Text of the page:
Finally, open banking has enabled on-demand payroll, where employees can get paid whenever they want without waiting for paydays. For example, in many countries (like the UK, US, and Spain), the Flexible Earned Wage Access (FEWA) on-demand pay solution allows employers to coordinate with banks to release checks for employees with financial needs. Workers who have financial emergencies can now request advances on their salary.
Challenges in open banking
Perhaps the main concern people have over open banking is the security risks. Because APIs force banks to re-organize themselves, the organizational structures may also change, including who has the final say on cybersecurity measures. This confusion can lead to conflicting internal interests, which might open IT infrastructures to weaknesses. Another security concern is that hackers and cybercriminals may use TPPs as their entry points into financial databases. These API developers tend to be relatively new fintechs and startups, so they might not be as prepared for cyberattacks as established companies. Finally, security for endpoint devices such as tablets and smartphones is still relatively weak and will take time to mature.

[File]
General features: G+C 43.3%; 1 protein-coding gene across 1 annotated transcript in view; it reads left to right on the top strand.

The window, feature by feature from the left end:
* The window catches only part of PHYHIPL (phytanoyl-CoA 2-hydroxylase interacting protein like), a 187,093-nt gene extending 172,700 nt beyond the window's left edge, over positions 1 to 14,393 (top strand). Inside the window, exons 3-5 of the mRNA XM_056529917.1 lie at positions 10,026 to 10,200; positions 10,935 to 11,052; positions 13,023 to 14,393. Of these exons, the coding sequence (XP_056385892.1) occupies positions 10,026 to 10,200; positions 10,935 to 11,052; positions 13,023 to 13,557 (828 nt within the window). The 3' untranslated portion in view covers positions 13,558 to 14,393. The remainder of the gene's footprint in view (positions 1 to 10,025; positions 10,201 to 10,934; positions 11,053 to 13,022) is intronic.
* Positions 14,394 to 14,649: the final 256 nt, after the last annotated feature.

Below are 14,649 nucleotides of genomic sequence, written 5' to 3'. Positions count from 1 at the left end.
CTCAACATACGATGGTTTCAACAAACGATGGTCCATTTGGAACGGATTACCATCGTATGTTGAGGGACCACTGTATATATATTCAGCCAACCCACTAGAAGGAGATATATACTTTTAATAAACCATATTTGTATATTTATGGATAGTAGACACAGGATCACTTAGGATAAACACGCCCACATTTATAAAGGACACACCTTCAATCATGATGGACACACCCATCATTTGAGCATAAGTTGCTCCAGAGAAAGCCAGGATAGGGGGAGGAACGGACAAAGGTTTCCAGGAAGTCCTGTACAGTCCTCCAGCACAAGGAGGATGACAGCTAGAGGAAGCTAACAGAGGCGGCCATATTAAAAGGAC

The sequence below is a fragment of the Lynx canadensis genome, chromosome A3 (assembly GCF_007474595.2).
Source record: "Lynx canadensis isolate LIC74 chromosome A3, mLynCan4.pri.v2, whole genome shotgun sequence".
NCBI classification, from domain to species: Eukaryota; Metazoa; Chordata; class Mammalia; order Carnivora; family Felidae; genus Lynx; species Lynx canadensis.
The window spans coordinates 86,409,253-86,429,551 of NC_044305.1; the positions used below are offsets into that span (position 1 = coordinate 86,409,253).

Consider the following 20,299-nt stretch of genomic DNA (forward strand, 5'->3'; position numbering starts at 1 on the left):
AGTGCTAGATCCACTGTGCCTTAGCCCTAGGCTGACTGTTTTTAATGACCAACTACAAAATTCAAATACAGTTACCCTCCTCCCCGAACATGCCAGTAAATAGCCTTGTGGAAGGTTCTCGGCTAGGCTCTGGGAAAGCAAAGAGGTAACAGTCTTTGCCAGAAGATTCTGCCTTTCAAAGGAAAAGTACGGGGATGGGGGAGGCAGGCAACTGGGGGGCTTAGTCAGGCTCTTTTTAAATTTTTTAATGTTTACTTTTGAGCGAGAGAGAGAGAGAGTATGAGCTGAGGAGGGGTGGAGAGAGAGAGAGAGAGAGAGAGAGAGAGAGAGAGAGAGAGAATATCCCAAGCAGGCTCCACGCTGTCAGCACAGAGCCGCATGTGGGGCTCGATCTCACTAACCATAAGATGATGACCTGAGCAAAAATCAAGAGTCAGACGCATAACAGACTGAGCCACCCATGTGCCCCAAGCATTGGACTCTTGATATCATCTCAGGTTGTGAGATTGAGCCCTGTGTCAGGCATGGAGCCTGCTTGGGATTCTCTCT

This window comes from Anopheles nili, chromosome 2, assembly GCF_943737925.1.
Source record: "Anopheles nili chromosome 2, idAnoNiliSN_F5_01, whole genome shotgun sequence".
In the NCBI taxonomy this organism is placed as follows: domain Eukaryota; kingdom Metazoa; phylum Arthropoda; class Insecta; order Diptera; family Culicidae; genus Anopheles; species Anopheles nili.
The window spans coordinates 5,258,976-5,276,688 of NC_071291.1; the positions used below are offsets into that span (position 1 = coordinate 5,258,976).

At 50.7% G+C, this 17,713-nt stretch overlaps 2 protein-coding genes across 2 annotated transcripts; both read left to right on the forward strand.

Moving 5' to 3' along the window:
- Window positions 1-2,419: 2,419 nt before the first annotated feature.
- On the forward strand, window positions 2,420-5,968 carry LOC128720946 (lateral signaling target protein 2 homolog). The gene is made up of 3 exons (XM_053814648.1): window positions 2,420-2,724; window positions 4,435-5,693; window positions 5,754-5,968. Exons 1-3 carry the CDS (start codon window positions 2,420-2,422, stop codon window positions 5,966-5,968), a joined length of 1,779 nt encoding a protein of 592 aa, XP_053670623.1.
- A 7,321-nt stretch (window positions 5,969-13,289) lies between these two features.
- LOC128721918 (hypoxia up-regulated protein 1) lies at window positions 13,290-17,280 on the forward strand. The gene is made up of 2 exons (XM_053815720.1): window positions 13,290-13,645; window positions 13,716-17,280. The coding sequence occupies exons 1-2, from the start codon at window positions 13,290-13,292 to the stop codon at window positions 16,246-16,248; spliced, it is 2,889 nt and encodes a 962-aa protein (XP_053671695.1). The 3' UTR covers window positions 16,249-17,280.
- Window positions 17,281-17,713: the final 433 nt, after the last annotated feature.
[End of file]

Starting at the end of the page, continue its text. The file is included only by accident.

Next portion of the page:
Lack of customer awareness
Another challenge facing the industry is the lack of customer awareness. Most people are still used to traditional institutions when it comes to financial transactions and may be wary of new technologies that seem “too good to be true.” In particular, the older generation is not used to conducting all transactions online and may distrust apps in general. For example, consultancy firm Accenture’s research showed that most consumers in the UK are unwilling to share their personal information with TPPs. Because there’s a lack of education about open banking, consumers may not form a solid foundation on what the industry is about and think of it as another “unsafe” technology that will take advantage of consumer data.